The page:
The latest deals to “save” American and Greek public finances – those countries can now put themselves into even deeper debt – should puncture the illusion the welfare state was ever a success; fact is, it was always built on borrowed time and borrowed money.
That intergenerational sleight of hand worked for a while. Successive postwar generations went to the doctor, availed themselves of government services, built roads and enjoyed other partially debt-financed benefits. Problematically, they handed part of the bill to future generations. It’s akin to buying an expensive home and handing the delayed mortgage payments to your kids when they turn 18.
Greece is merely the most dramatic example of this intergenerational public finance “con job.” The recent European Union deal for Greece, in which $109 billion euros will be lent to tide that profligate country over yet again, is equivalent to $149 billion Canadian. Put another way, every Greek just borrowed another $13,847 Canadian.
To put the worldwide rise in government debt in some historical perspective, consider the debt trajectory of the U.S. and selected European countries since 1995. That’s about the time many Canadian governments began to grapple with our red ink problem.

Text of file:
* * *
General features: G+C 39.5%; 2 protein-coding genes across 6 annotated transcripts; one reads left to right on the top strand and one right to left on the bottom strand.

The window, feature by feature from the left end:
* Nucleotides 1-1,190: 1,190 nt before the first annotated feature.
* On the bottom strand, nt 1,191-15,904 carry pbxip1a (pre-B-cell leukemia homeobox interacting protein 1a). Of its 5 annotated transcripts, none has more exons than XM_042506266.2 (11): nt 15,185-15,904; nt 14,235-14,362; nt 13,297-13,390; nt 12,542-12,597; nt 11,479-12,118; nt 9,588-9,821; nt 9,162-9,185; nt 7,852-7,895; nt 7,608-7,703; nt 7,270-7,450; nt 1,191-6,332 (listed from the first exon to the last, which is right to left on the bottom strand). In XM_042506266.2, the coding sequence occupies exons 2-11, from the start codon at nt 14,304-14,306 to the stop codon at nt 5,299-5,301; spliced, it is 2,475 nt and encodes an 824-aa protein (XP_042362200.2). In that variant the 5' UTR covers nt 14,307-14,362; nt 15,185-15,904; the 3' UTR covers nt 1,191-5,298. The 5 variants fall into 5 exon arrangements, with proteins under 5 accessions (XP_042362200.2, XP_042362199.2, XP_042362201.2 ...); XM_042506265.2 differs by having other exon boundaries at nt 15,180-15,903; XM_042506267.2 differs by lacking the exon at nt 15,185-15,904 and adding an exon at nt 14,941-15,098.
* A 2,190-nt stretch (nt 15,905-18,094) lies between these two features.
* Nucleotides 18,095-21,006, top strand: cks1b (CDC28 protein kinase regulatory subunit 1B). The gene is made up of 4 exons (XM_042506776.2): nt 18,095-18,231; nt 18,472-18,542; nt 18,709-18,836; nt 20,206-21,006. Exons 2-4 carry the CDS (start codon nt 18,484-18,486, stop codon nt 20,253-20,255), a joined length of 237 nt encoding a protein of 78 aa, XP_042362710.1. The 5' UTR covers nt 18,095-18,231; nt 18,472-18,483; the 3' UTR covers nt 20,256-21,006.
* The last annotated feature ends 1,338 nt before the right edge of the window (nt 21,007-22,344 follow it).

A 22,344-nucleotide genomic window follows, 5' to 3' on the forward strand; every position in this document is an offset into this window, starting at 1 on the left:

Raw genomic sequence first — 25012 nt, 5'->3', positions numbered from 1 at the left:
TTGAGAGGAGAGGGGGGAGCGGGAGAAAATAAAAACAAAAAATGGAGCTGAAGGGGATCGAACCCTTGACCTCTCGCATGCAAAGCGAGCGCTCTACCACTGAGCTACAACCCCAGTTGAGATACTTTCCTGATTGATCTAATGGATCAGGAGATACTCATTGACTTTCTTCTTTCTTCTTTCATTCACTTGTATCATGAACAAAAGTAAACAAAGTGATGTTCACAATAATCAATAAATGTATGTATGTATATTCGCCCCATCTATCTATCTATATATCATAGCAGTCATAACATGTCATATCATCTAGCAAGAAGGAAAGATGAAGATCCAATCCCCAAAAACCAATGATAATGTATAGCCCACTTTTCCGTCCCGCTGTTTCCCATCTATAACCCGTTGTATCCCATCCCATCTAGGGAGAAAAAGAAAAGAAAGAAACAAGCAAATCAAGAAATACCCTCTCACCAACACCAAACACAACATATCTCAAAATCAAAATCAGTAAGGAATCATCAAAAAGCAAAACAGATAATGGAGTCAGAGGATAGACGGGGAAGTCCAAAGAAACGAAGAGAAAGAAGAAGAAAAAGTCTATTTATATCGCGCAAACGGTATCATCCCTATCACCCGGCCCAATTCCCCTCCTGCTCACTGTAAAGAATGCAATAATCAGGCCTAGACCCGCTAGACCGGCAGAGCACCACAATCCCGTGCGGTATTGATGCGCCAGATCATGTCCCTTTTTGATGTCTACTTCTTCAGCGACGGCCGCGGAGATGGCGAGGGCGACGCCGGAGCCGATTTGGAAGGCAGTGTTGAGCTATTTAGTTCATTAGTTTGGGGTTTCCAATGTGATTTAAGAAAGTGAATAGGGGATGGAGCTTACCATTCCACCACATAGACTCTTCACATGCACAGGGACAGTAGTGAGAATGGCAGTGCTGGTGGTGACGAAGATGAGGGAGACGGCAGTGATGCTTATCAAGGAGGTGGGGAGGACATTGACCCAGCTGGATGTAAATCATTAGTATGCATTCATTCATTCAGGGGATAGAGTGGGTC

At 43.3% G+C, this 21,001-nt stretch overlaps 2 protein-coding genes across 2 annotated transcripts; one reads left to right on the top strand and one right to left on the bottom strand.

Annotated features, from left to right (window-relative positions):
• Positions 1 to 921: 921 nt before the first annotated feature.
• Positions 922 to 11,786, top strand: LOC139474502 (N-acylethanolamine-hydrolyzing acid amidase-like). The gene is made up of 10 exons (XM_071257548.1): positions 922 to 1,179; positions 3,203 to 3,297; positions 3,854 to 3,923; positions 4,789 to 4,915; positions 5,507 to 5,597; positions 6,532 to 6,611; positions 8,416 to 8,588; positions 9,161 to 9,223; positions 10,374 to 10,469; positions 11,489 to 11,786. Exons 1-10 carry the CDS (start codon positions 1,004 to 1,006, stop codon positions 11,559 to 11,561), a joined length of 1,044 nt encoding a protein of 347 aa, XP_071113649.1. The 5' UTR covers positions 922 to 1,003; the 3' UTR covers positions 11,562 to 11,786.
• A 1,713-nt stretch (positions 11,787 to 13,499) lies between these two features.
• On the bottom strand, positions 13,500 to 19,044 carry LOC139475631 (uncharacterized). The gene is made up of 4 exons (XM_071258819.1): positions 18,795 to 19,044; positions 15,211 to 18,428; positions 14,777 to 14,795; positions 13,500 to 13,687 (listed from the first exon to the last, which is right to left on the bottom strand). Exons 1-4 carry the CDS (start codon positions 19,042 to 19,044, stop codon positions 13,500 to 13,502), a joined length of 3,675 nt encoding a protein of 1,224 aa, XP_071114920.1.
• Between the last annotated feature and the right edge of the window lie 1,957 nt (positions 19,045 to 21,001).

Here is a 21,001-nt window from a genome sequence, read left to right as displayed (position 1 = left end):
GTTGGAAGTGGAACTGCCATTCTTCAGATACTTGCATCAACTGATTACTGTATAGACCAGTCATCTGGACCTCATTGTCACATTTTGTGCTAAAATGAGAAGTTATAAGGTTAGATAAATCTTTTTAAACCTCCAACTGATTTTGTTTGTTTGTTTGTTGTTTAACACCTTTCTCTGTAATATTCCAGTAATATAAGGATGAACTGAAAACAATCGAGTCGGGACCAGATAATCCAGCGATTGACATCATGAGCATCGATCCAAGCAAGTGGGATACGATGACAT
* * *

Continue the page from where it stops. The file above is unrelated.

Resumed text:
In 1995, Greece’s net liabilities already amounted to 81 per cent of Gross Domestic Product (GDP). (A country’s net liabilities are arrived at by subtracting assets from liabilities; GDP is the value of a country’s economy).
Back then, Canada’s netdebt-to-GDP figure was 71 per cent; Italy stood at 99 per cent; France, Germany and the United Kingdom had net liabilities of 38 per cent, 30 per cent and 26 per cent, respectively. Portugal’s was 24 per cent and the U.S. debt figure was 54 per cent of GDP.
Fast forward to 2011 and all the countries on that list are deeper in debt as a percentage of GDP, save Canada. Greece: 125 per cent; Italy: 101 per cent; France 60 per cent; Germany: 50 per cent; Portugal: 76 per cent; the United Kingdom: 62 per cent; the United States: 75 per cent.
In Canada, our net liabilities are 34 per cent of GDP, substantially down from 1995, though up from the low point in 2008 when the figure was just 22 per cent. (Between 1995 and 2008, our lowered ratio was helped both by a growing economy and some debt payback. Most other countries just kept borrowing.)
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